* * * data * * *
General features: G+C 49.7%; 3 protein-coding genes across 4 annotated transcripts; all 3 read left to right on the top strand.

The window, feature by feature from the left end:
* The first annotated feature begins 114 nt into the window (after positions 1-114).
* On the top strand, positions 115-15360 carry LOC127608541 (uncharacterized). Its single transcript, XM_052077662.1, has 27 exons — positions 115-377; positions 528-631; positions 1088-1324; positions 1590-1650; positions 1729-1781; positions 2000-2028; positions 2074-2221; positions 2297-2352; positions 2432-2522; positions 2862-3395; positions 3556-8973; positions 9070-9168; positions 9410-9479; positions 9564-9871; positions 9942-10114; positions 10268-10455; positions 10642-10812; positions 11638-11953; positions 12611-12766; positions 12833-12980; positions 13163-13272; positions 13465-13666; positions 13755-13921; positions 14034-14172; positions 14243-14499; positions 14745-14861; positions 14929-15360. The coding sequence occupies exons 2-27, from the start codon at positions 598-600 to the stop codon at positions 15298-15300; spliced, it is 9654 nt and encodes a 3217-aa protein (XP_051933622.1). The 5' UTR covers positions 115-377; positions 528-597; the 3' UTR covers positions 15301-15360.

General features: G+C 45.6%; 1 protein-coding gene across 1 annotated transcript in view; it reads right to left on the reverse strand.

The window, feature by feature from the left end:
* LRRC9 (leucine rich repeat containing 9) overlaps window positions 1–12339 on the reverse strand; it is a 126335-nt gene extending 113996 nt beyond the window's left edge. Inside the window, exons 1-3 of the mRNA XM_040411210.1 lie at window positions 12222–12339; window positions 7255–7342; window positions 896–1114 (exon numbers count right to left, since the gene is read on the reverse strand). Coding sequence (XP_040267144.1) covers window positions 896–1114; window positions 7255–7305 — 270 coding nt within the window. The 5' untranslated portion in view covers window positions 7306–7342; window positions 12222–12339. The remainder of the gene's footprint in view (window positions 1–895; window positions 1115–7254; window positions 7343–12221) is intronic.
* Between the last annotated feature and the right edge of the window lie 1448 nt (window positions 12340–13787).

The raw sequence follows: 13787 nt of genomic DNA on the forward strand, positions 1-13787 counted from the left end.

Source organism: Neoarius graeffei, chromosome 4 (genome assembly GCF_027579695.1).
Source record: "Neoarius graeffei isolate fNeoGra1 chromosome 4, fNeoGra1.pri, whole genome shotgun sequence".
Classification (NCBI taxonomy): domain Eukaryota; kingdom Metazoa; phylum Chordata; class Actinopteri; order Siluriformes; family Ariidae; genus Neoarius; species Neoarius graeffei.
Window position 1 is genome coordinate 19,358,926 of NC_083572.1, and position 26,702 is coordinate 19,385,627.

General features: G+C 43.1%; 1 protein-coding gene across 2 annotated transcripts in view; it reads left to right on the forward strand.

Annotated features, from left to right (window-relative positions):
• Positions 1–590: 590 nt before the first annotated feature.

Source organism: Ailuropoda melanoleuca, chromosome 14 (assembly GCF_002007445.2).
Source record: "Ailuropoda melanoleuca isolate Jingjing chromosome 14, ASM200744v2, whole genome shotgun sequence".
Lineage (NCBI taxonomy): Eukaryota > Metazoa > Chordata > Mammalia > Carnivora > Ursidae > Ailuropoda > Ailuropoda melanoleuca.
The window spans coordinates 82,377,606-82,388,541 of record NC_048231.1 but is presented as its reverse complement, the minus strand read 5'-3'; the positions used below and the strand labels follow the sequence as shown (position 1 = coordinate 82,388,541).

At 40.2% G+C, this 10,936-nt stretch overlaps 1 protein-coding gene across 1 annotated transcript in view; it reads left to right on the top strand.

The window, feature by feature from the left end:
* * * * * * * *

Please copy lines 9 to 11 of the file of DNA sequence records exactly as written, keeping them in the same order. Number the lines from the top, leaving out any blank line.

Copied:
The raw sequence follows: 13787 nt of genomic DNA on the forward strand, positions 1-13787 counted from the left end.

Source organism: Neoarius graeffei, chromosome 4 (genome assembly GCF_027579695.1).
Source record: "Neoarius graeffei isolate fNeoGra1 chromosome 4, fNeoGra1.pri, whole genome shotgun sequence".